Page 133 - Jewish Book Annual Volume 36

Basic HTML Version

1 2 5
WIENER / JEW ISH LITERARY ANNIVERSARIES
legacy to the Reform movement was his prayerbook, which al-
though largely written in German, became the basis of the
Union
Prayer Book,
edited by the Central Conference of American
Rabbis.
K
arl
E
mil
F
ranzos
.
75th anniversary of death. Born in Czortkow,
Galicia, in 1848, died in Berlin, January 28, 1904. An Austrian
journalist, who traveled throughout the Hapsburg Empire, and
recorded his impression in sketches, short stories and novels. He
also wrote about the Jewish life of this area, as an assimilation-
ist, yet with true empathy. One collection of his stories,
The
Jews of Barnow,
was published in English translation and re-
printed in 1975.
U
ri
N
issan
G
nessin
.
100th anniversary of birth. Born in Starodub,
Ukraine, October 29, 1879, died in Warsaw in 1913.
A
writer of
Hebrew stories and poems, who was a friend and associate of
Joseph Hayyim Brenner, he was one of the first to depict the
problem of the modern Jew who left the shtetl and could not
find his way back to it. His bitter personal experiences, as one
unable to find a secure place for himself in Eastern Europe, Lon-
don, and Palestine, colored his writings, bringing home to him
the sense of alienation. He also translated Russian, French, and
German classics into Hebrew.
Y
izhak
G
ruenbaum
.
100th anniversary of birth. Born in Warsaw,
November 24, 1879, died in Gan Shemuel, Israel, in 1970. A Zion-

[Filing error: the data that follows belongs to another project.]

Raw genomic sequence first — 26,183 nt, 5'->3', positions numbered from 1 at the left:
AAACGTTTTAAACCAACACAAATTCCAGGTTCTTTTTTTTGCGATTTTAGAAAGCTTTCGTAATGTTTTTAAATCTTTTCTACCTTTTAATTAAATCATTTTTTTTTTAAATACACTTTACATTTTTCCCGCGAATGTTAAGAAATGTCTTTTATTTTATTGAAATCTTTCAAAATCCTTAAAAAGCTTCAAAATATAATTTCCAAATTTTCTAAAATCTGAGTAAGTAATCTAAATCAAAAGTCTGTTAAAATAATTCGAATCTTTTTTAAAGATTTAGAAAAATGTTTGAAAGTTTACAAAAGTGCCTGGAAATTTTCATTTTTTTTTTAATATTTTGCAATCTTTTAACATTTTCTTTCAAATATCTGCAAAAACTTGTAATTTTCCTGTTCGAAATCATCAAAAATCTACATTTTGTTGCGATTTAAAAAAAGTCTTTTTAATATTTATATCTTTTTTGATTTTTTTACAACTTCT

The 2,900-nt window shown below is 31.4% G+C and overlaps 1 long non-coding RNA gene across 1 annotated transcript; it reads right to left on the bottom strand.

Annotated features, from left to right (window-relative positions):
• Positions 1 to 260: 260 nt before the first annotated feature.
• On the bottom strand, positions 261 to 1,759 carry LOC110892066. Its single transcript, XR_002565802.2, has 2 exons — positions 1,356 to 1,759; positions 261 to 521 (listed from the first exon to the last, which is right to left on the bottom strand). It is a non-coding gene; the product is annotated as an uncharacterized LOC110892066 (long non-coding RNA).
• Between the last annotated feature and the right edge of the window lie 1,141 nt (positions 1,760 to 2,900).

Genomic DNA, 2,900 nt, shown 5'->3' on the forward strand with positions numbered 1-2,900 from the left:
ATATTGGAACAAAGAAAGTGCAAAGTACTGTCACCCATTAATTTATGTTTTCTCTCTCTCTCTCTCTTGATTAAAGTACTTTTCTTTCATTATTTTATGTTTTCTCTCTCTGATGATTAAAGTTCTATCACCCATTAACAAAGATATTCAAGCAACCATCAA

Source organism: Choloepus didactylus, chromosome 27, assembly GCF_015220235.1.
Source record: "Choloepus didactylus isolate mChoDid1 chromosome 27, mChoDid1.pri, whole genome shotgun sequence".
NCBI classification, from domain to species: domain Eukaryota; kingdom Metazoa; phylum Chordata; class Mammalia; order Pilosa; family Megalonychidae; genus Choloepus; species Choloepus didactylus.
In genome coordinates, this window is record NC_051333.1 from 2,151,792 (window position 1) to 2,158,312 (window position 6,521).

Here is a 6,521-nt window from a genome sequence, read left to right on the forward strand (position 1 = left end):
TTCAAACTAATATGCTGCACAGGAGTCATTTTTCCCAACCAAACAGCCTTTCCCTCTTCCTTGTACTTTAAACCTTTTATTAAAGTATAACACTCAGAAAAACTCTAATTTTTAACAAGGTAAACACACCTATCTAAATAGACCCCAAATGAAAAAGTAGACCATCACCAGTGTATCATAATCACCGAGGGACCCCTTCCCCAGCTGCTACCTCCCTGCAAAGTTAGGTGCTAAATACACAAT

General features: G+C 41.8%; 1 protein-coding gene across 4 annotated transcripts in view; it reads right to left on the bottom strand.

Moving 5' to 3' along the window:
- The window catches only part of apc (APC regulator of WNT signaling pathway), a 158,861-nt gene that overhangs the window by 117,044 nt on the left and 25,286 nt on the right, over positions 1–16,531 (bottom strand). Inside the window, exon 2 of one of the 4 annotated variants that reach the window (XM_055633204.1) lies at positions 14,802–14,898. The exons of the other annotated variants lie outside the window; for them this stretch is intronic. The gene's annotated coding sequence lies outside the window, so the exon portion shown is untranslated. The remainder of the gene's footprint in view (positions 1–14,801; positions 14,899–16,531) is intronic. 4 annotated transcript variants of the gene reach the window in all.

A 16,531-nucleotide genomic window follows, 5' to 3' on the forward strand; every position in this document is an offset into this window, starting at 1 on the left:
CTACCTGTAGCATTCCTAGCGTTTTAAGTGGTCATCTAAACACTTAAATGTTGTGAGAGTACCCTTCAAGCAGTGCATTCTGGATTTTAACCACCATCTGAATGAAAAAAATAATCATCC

ist leader in Poland since 1905, he propagated his views as
a journalist in Polish, Yiddish, and Hebrew. He also took an
active part in the Jewish community life of Poland, serving as
a member of the Polish parliament between the two world wars.
In 1933 he settled in Palestine as a member of the Jewish Agency
Executive. Upon the establishment of the State of Israel, he be-
came its first Minister of Interior. Among his principal writings
are a four-volume history of Zionism, a history of contemporary
Polish Jewry, and a collection of his speeches in the Polish
parliament, all in Hebrew.
S
amuel
G
ruenberg
. 100th anniversary of birth. Born in Rumania,
September 29, 1879, died in Tel-Aviv in 1959. From 1920 on he
taught Bible and modern Hebrew a t the orthodox rabbinical
seminary in Berlin. He was also active in Mizrachi. In 1936 he
settled in Palestine and became chairman of the religious council
of T e l Aviv. In addition to numerous articles on biblical studies
he was the co-author of a Hebrew-German, German-Hebrew
dictionary, published in 1920. As a young man he had also
published a volume of Hebrew poetry.